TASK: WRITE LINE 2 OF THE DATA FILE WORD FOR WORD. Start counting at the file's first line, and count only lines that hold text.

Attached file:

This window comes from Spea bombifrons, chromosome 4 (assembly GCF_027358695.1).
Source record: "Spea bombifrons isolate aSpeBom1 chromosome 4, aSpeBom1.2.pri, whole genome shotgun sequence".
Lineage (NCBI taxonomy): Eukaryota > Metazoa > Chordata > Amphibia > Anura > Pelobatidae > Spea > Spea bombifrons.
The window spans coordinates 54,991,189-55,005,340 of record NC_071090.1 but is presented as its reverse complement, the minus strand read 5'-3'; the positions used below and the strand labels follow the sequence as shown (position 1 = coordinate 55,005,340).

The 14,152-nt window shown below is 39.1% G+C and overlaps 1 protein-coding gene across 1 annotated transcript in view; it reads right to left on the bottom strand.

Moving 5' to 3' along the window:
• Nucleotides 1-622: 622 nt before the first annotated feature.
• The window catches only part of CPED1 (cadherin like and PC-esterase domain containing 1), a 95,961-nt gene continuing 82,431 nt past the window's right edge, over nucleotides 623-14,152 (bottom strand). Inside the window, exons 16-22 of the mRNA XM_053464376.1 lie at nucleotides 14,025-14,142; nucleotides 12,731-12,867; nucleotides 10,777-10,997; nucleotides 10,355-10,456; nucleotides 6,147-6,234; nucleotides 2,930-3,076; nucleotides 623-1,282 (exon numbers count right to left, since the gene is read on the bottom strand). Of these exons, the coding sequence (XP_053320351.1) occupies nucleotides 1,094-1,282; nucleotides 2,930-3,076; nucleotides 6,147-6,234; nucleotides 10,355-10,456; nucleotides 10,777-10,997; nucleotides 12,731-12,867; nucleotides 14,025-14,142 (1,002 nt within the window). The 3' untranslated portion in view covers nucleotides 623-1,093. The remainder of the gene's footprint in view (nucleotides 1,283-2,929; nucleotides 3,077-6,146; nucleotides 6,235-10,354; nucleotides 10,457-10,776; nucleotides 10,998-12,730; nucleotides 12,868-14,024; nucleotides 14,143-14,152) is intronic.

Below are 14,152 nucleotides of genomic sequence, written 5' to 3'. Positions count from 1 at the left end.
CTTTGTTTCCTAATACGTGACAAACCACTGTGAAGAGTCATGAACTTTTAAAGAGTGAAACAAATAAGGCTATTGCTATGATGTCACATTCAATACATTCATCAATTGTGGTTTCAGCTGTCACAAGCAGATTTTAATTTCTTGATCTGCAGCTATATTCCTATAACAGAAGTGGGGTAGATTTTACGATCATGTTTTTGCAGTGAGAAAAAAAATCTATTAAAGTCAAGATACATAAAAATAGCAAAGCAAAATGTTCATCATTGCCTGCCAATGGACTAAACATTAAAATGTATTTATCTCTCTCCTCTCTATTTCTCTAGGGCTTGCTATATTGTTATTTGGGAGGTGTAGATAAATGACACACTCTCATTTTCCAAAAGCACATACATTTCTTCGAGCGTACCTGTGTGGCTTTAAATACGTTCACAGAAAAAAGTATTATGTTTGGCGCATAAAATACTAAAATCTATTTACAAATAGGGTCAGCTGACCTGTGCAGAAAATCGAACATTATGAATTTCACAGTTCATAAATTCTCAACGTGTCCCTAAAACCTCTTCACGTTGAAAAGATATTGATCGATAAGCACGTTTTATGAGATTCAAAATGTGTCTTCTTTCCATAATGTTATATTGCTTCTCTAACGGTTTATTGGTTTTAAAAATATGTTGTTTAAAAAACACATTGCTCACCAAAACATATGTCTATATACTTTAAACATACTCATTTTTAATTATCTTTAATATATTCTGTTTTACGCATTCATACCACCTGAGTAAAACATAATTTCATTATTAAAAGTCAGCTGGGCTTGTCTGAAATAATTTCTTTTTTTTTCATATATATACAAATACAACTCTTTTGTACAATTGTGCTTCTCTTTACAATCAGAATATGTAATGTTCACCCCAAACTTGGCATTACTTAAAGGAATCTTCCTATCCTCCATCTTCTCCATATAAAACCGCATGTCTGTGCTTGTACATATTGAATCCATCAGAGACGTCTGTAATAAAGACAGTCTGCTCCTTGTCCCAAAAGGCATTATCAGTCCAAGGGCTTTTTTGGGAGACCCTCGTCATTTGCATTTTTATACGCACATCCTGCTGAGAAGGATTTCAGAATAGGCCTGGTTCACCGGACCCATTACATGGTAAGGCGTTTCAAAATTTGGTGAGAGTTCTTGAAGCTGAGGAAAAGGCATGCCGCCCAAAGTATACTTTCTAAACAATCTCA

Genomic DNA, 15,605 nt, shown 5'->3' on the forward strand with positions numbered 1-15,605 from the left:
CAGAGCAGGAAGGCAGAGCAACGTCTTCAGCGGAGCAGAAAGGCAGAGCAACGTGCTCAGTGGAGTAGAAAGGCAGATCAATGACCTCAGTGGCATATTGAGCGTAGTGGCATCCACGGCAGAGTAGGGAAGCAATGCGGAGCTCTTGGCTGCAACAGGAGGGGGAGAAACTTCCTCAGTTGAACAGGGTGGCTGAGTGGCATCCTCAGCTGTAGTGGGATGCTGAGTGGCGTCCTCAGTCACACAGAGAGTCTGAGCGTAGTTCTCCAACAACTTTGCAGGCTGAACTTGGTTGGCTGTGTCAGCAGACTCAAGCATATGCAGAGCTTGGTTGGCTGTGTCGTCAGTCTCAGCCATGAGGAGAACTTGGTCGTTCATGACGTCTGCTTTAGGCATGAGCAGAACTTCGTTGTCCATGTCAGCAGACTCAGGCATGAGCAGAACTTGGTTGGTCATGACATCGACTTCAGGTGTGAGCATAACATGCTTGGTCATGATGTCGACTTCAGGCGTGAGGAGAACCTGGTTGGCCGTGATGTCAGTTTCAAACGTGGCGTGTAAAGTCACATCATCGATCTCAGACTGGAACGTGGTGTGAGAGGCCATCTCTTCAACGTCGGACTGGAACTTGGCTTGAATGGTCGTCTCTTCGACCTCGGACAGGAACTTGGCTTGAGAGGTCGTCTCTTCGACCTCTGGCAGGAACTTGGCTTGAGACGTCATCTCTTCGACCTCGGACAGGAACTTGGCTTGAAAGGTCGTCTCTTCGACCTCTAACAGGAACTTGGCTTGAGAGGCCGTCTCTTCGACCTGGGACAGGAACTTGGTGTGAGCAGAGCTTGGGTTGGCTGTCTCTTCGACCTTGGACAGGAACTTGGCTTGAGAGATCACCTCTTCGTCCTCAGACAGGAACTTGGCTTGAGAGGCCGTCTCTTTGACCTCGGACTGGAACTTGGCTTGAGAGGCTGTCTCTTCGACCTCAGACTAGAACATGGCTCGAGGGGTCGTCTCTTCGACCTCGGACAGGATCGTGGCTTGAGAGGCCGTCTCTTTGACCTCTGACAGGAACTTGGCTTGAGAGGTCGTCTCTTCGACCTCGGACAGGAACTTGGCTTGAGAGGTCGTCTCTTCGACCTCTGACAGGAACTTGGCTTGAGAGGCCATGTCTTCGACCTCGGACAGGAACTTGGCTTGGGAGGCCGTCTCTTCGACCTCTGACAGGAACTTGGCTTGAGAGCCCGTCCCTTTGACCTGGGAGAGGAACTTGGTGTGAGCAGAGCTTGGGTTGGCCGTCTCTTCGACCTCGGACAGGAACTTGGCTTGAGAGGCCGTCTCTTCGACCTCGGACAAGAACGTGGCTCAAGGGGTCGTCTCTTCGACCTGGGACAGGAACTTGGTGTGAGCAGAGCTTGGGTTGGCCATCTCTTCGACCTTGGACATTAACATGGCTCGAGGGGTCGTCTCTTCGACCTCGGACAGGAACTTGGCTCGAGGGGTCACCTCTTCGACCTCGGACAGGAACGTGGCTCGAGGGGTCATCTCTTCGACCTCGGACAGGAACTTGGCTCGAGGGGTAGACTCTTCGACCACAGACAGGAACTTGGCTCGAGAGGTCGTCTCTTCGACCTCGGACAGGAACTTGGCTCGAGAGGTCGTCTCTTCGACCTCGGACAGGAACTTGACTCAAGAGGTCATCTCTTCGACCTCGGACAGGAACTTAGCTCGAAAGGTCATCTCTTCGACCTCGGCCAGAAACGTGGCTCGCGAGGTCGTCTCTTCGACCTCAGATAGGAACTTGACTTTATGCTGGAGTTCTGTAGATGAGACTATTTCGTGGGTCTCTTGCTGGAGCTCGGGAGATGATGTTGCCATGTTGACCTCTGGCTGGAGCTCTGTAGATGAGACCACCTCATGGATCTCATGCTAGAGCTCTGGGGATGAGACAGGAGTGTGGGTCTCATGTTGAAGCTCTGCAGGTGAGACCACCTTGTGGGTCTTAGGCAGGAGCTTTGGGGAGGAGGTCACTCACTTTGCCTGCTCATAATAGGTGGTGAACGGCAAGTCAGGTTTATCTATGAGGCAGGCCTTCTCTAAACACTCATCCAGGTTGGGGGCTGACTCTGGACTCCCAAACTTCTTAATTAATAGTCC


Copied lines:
Source record: "Spea bombifrons isolate aSpeBom1 chromosome 4, aSpeBom1.2.pri, whole genome shotgun sequence".